In the deep end

I remember seeing a parenting book with a title along the lines of “I was a great mom until I had kids”. It is so true that the lofty ideals of who we want to be as parents often do not stand up so well to the messy reality of actually having children. And of course along with the long list of things that we will do comes an often equally long list of things we won’t do.
I had never understood the madness surrounding getting your child into the right preschool. It seemed to me far too early to be worrying about such things. Still, the local school that Baki went to turned out to be a far cry from what could have been called “the right sort of environment.” Baki went to school willingly enough, and it was good for him to be among his peers, since there are no kids his age out by us.
I began to notice, though, that Baki never wanted to talk about school; he evaded my questions by either ignoring them or running off. And his teacher complained that he wasn’t joining in during class. One day he was watching Sid the Science Kid and he marveled at how the teacher was always smiling and never yelled.
I realized that I had not been looking the situation in the face: Baki was really unhappy at his school. I hated the idea of him disliking school, especially when he is so curious and eager to learn by nature. Suddenly, I found myself desperate to find him “the right school”.
I felt completely out of my depth for the first time since I hit rock bottom when Baki was about a week old (I was in the shower trying desperately to relieve the insane pressure building up in my engorged breasts and Baki was on a sheepskin on the floor screaming). It was such a huge decision to make for Baki, and I wanted for him to be happy so badly, I felt a sort of madness gripping me.
My mother said, sensibly, “Go see a school and you’ll feel better.” How true. Baki and I went to see a school in Antalya (though he only conceded to join me after I promised him that he would not be going to class, just looking around). He liked it, and seemed to want to go there, and it seemed great to me. A weight lifted from my shoulders; as trite as it sounds that’s just what it felt like.
Now we are looking for a flat in Antalya so that Baki won’t have to commute 3 hours a day to school. I’ll go there with the boys during the week and we’ll come home on weekends. He will start first grade on September 12.
It must all sound pretty drastic. So I have promised myself that next time I hear of parents going to seemingly extreme lengths for their kids, instead of rolling my eyes I will remember that I’ve been there too.

Unwanted attention

“Why don’t you have a nazar bead on your son?”
I never put evil eye beads on Kaya, just as I failed to put them on Baki. Moreover, Ali is adamant in his belief that pinning tiny beads (choking hazard) on to a baby using a cheap little safety pin (poking hazard) is nothing short of completely idiotic.
The question had come, as it always does, from a complete stranger, while we were in Istanbul last week. I am always amazed at how forward people are about how wrong they think I am in how I dress/carry/protect my baby. I usually carry Kaya wrapped in a Didymos wrap-style sling, sitting upright with his face towards me. I know these slings aren’t all that common in Turkey, but I have had people actually come up and pull the fabric aside, asking me if he can breathe. Other times, it’s that he’s wrapped too tight, or else he’s sure to fall out, which presumably means he’s wrapped too loosely. He’s too cold or he’s too hot. He’s not wearing socks. Or, simply, I have made the grievous error of leaving the house without pinning the ubiquitous blue-eyed evil eye bead on his shoulder to ward off malignant wishes.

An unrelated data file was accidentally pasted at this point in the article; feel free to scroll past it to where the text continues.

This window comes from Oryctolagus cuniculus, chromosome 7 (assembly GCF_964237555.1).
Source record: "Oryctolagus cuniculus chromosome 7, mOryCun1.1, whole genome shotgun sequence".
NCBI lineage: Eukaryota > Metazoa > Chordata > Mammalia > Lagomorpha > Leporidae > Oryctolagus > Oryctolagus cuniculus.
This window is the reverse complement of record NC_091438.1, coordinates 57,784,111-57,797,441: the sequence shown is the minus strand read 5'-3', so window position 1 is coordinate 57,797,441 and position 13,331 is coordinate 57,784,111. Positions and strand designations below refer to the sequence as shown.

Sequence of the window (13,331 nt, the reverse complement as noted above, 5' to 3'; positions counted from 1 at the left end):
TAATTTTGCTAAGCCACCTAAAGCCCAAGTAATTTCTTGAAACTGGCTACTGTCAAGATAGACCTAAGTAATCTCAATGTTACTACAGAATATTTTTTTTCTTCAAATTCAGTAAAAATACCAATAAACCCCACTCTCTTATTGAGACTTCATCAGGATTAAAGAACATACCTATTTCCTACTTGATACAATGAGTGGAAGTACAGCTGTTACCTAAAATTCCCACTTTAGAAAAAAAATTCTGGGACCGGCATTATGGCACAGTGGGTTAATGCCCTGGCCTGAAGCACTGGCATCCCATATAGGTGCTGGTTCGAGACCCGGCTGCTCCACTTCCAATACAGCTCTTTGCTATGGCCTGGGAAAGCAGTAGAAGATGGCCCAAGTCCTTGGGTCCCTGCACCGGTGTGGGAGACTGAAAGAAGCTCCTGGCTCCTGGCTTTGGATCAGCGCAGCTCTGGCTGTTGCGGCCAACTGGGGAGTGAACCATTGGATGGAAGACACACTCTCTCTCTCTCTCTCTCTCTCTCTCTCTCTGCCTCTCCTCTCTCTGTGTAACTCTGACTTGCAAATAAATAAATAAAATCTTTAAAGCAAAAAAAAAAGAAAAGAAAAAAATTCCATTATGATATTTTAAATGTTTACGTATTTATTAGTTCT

While in Istanbul, I decided to try pushing Kaya in a stroller. Kaya adored it, though he was pretty much overstimulated by it all; it took lots of nursing and holding to calm him down for sleep at night. At least no one had any comments about it like they did my sling.
On our fourth and last day in Istanbul, though, I went back to my trusty old sling because it was cold out, and I had to move quickly to run a few last errands. It felt great to have him all bundled in front of me, and in spite of the weight of him (7.8 kg/17 lb) it was so much easier on the metro to just walk through the turnstile and onto the escalator instead of all the rigamarole you go through with a stroller.
The previous day, a friend had given me an evil eye bead for Kaya, and as I got ready to leave the house, I pinned it onto pthe sling. It may or may not have kept away evil thoughts, but I can attest to one thing: it gives the dispensers of unsolicited advice one less thing to chastise me about, and that is worth a good amount of peace of mind!

Old habits

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Kaya found his thumb, and it’s been a very happy union. I’ve never seen someone suck a thumb with such abandon, although if my mother is to be believed, I might have given him a run for the money in my day.
My father loved to tell people that when he was reporting in NY in the late 70s and early 80s, if he were on the subway late at night and felt himself attracting unwanted attention, he would suck his thumb while smearing his saliva on his face with his free fingers. What he charitably left out if that story was that he learned this disgusting trick from me. It is one of the many things that I look back on and wonder how my parents managed not to freak out. I think I might have if it were Baki. Well, they may have been content to allow my quirks to resolve themselves, but they didn’t forget them; when I told my mom about Kaya and his thumb meeting at last, she said with a laugh, “Ah, well pretty soon he’ll be rubbing his spit all over his face!” I should hope not!